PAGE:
Three of Australia’s largest telecommunications providers have been hit with multi-million dollar fines after misleading customers about achievable Internet speeds, in breach of consumer law.
Having admitted liability in three separate proceedings instituted by the Australian Competition and Consumer Commission (ACCC), Telstra (ASX: TLS) will pay $15 million in fines, Optus will pay $13.5 million, and TPG (ASX: TPG) will pay $5 million.
The fines are the result of the three companies having made false or misleading representations when promoting some 50Mbps and 100Mbps NBN plans to nearly 120,000 customers.
It was alleged, and admitted to by the companies, that some customers were never able to achieve advertised Internet speeds, and that the companies never alerted those customers to that fact.
It was also alleged that Telstra, Optus and TPG wrongly accepted payments from certain customers for NBN plans when they were not provided with the promised speeds.
Given that the three companies all admitted liability, the Federal Court’s Justice Moshinsky said the court only had to be satisfied that the penalties were appropriate.
Moshinsky said the penalties, proposed by the companies themselves, were appropriate and that the differences in value between the three fines reflected the number of customers affected and the respective size of the contravening company.
ACCC commissioner Liza Carver said fast and reliable Internet was a necessity for Australian households, and consumers needed accurate information when choosing Internet plans.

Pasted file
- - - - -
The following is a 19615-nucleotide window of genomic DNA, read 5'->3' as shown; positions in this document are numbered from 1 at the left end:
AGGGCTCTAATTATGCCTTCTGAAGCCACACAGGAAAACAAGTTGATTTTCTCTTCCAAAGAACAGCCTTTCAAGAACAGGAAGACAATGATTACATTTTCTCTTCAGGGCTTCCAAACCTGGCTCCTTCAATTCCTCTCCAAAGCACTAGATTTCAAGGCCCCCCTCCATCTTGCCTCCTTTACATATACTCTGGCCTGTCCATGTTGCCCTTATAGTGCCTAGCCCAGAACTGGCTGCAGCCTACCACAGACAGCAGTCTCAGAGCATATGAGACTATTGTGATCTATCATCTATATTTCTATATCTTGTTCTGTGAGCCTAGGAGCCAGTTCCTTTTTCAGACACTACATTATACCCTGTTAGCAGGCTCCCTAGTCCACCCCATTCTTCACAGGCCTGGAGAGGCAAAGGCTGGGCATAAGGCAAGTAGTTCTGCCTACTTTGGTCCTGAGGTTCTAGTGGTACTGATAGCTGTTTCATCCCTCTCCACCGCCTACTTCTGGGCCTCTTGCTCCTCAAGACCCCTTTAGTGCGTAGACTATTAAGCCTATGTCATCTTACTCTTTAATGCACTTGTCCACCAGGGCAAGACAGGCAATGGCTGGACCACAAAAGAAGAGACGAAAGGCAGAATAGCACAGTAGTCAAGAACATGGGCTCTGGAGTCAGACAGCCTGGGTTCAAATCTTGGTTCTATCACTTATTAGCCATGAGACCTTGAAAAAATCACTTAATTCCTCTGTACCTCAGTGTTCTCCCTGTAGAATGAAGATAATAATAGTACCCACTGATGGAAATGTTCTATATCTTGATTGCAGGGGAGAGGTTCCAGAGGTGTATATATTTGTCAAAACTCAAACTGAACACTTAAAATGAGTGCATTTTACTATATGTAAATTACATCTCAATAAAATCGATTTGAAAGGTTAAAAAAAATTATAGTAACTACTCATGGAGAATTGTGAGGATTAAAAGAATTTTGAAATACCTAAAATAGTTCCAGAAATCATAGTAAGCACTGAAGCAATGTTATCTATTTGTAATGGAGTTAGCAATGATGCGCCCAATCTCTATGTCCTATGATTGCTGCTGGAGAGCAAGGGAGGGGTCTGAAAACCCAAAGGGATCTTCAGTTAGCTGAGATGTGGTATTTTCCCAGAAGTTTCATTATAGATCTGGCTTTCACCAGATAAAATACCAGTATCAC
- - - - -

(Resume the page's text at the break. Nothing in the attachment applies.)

"These significant penalties reflect the seriousness of the breaches of consumer laws by these large and sophisticated businesses that should be better informed about their obligations towards their customers, particularly given the promises they made to their customers and in undertakings previously provided to the ACCC regarding speed claims for their NBN plans in 2017," Carver said.
"Some customers may have paid for a 50 or 100 Mbps plan believing their NBN connection could support the higher download speeds, even though they would have been better off paying for a lower speed plan.
"It is illegal for businesses to make false or misleading representations to consumers about the performance characteristics, nature, standard or quality of products and services.”
Telstra, Optus, and TPG have each implemented remediation programs and have already contacted impacted customers to provide refunds.
The Court also ordered that Optus re-contact affected customers who have not already responded to previous contact or been credited, to offer compensation within 120 days. These Optus customers can expect to receive an update on their speed data and there will be a dedicated customer service line for them to contact Optus regarding compensation.
TPG was ordered to implement an ACL compliance program, while Optus was ordered to update its existing compliance program.
For Optus, the fine is just the latest debacle after the company was hit by a cybersecurity breach earlier this year.
With the breach exposing almost 10 million current and former customers, the telecommunications company is staring down at least two class action law suits - one from Maurice Blackburn and the other from Slater & Gordon (ASX: SGH).
It is estimated any settlement from the class action could be worth billions, and could eclipse the current record of $494 million paid to 10,000 victims of Victoria’s 2009 Black Saturday bushfires.
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